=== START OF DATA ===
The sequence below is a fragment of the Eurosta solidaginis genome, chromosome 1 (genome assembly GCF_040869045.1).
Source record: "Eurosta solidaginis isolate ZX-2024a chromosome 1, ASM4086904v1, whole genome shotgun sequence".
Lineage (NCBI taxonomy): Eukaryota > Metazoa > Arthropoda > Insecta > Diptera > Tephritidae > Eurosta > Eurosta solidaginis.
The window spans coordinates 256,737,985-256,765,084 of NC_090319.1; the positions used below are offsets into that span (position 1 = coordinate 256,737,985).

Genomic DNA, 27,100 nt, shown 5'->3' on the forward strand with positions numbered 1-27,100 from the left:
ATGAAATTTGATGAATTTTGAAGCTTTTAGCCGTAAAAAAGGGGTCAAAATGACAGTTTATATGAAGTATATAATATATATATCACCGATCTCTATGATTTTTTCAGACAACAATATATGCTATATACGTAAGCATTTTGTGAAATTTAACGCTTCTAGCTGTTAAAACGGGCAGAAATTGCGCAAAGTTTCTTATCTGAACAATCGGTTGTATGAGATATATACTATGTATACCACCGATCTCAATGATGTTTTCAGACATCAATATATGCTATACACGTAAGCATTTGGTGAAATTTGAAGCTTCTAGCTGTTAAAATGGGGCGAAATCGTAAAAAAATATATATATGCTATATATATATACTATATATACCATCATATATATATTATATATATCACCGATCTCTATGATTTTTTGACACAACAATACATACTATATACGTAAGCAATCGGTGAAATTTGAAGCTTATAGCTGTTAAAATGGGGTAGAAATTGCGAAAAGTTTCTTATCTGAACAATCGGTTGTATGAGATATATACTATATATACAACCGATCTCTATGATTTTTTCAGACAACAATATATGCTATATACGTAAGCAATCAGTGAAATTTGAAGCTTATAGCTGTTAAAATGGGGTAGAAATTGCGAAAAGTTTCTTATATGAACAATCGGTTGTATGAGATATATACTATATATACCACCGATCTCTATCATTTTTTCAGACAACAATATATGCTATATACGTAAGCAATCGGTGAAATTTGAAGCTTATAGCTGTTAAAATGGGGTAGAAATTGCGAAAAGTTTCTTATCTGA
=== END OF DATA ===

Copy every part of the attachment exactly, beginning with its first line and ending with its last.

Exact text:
The sequence below is a fragment of the Eurosta solidaginis genome, chromosome 1 (genome assembly GCF_040869045.1).
Source record: "Eurosta solidaginis isolate ZX-2024a chromosome 1, ASM4086904v1, whole genome shotgun sequence".
Lineage (NCBI taxonomy): Eukaryota > Metazoa > Arthropoda > Insecta > Diptera > Tephritidae > Eurosta > Eurosta solidaginis.
The window spans coordinates 256,737,985-256,765,084 of NC_090319.1; the positions used below are offsets into that span (position 1 = coordinate 256,737,985).

Genomic DNA, 27,100 nt, shown 5'->3' on the forward strand with positions numbered 1-27,100 from the left:
ATGAAATTTGATGAATTTTGAAGCTTTTAGCCGTAAAAAAGGGGTCAAAATGACAGTTTATATGAAGTATATAATATATATATCACCGATCTCTATGATTTTTTCAGACAACAATATATGCTATATACGTAAGCATTTTGTGAAATTTAACGCTTCTAGCTGTTAAAACGGGCAGAAATTGCGCAAAGTTTCTTATCTGAACAATCGGTTGTATGAGATATATACTATGTATACCACCGATCTCAATGATGTTTTCAGACATCAATATATGCTATACACGTAAGCATTTGGTGAAATTTGAAGCTTCTAGCTGTTAAAATGGGGCGAAATCGTAAAAAAATATATATATGCTATATATATATACTATATATACCATCATATATATATTATATATATCACCGATCTCTATGATTTTTTGACACAACAATACATACTATATACGTAAGCAATCGGTGAAATTTGAAGCTTATAGCTGTTAAAATGGGGTAGAAATTGCGAAAAGTTTCTTATCTGAACAATCGGTTGTATGAGATATATACTATATATACAACCGATCTCTATGATTTTTTCAGACAACAATATATGCTATATACGTAAGCAATCAGTGAAATTTGAAGCTTATAGCTGTTAAAATGGGGTAGAAATTGCGAAAAGTTTCTTATATGAACAATCGGTTGTATGAGATATATACTATATATACCACCGATCTCTATCATTTTTTCAGACAACAATATATGCTATATACGTAAGCAATCGGTGAAATTTGAAGCTTATAGCTGTTAAAATGGGGTAGAAATTGCGAAAAGTTTCTTATCTGA